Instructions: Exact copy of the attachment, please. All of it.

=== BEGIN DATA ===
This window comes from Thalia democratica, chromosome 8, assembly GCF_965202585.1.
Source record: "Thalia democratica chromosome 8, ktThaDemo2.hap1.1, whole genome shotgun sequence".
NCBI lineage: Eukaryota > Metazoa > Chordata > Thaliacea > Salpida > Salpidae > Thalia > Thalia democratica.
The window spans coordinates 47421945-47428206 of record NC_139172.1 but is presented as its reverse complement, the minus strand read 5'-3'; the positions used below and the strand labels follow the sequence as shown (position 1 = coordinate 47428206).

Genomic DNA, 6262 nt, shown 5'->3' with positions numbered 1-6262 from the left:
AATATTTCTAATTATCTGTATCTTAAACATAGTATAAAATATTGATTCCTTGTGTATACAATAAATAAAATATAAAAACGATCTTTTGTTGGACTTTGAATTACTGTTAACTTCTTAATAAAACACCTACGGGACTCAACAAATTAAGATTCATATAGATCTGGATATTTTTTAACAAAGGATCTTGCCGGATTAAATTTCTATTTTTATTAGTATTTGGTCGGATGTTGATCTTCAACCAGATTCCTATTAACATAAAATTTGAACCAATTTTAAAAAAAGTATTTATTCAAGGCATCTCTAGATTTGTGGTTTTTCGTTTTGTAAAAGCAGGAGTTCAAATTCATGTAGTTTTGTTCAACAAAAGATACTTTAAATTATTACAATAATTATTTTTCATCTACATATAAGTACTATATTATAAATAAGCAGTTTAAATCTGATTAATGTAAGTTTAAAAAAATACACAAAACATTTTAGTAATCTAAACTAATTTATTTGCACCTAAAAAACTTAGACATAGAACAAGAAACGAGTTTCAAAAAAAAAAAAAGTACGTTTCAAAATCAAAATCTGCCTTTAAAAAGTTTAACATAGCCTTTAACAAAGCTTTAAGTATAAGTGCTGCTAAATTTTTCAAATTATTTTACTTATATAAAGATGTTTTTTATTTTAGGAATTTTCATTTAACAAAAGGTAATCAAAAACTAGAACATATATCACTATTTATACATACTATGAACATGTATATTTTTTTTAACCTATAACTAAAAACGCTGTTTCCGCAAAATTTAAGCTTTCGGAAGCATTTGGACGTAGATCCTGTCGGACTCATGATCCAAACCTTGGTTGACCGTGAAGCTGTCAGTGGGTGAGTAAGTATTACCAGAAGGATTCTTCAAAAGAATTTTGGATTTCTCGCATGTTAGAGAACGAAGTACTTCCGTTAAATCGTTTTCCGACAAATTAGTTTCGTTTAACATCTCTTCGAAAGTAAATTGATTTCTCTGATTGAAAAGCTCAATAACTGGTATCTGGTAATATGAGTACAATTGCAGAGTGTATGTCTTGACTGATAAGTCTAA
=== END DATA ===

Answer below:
This window comes from Thalia democratica, chromosome 8, assembly GCF_965202585.1.
Source record: "Thalia democratica chromosome 8, ktThaDemo2.hap1.1, whole genome shotgun sequence".
NCBI lineage: Eukaryota > Metazoa > Chordata > Thaliacea > Salpida > Salpidae > Thalia > Thalia democratica.
The window spans coordinates 47421945-47428206 of record NC_139172.1 but is presented as its reverse complement, the minus strand read 5'-3'; the positions used below and the strand labels follow the sequence as shown (position 1 = coordinate 47428206).

Genomic DNA, 6262 nt, shown 5'->3' with positions numbered 1-6262 from the left:
AATATTTCTAATTATCTGTATCTTAAACATAGTATAAAATATTGATTCCTTGTGTATACAATAAATAAAATATAAAAACGATCTTTTGTTGGACTTTGAATTACTGTTAACTTCTTAATAAAACACCTACGGGACTCAACAAATTAAGATTCATATAGATCTGGATATTTTTTAACAAAGGATCTTGCCGGATTAAATTTCTATTTTTATTAGTATTTGGTCGGATGTTGATCTTCAACCAGATTCCTATTAACATAAAATTTGAACCAATTTTAAAAAAAGTATTTATTCAAGGCATCTCTAGATTTGTGGTTTTTCGTTTTGTAAAAGCAGGAGTTCAAATTCATGTAGTTTTGTTCAACAAAAGATACTTTAAATTATTACAATAATTATTTTTCATCTACATATAAGTACTATATTATAAATAAGCAGTTTAAATCTGATTAATGTAAGTTTAAAAAAATACACAAAACATTTTAGTAATCTAAACTAATTTATTTGCACCTAAAAAACTTAGACATAGAACAAGAAACGAGTTTCAAAAAAAAAAAAAGTACGTTTCAAAATCAAAATCTGCCTTTAAAAAGTTTAACATAGCCTTTAACAAAGCTTTAAGTATAAGTGCTGCTAAATTTTTCAAATTATTTTACTTATATAAAGATGTTTTTTATTTTAGGAATTTTCATTTAACAAAAGGTAATCAAAAACTAGAACATATATCACTATTTATACATACTATGAACATGTATATTTTTTTTAACCTATAACTAAAAACGCTGTTTCCGCAAAATTTAAGCTTTCGGAAGCATTTGGACGTAGATCCTGTCGGACTCATGATCCAAACCTTGGTTGACCGTGAAGCTGTCAGTGGGTGAGTAAGTATTACCAGAAGGATTCTTCAAAAGAATTTTGGATTTCTCGCATGTTAGAGAACGAAGTACTTCCGTTAAATCGTTTTCCGACAAATTAGTTTCGTTTAACATCTCTTCGAAAGTAAATTGATTTCTCTGATTGAAAAGCTCAATAACTGGTATCTGGTAATATGAGTACAATTGCAGAGTGTATGTCTTGACTGATAAGTCTAA